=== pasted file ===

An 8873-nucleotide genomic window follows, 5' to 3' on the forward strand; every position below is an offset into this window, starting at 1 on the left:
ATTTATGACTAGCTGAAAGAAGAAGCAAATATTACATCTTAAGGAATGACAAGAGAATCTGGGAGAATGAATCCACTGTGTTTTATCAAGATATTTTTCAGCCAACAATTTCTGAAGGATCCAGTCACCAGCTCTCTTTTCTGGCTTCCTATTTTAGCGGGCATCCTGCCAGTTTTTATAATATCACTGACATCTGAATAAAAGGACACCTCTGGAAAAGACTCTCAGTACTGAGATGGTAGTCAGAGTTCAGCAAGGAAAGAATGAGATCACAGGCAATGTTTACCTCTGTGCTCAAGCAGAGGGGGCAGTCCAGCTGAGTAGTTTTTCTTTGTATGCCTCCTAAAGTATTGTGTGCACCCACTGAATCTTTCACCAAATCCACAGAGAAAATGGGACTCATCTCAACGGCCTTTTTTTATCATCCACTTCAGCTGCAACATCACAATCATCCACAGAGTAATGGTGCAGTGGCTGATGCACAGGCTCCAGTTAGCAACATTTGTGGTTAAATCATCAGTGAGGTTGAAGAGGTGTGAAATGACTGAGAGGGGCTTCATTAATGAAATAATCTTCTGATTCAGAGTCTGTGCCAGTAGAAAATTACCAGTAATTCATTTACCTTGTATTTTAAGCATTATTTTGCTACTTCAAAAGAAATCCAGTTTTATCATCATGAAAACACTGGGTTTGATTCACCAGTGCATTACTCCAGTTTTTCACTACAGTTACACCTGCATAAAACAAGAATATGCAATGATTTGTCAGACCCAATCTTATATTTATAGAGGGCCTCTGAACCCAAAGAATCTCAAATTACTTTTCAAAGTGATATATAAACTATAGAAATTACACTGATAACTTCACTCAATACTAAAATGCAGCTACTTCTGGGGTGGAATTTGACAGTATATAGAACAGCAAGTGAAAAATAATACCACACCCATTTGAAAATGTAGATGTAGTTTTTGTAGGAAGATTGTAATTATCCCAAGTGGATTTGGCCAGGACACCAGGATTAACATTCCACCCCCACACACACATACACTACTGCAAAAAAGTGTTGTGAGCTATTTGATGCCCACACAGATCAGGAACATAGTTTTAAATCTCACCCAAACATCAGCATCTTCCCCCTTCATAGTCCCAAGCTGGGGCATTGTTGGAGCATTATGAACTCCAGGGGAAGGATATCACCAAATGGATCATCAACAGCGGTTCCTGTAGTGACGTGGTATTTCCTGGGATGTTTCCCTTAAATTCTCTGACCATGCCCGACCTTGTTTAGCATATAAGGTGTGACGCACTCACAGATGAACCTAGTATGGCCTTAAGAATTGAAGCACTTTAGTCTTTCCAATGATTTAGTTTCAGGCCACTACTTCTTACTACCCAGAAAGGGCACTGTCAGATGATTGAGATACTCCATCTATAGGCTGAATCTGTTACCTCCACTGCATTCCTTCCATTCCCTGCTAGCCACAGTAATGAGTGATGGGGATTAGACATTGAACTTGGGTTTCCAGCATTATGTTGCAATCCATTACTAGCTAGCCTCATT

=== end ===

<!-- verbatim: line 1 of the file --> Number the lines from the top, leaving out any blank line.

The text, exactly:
An 8873-nucleotide genomic window follows, 5' to 3' on the forward strand; every position below is an offset into this window, starting at 1 on the left: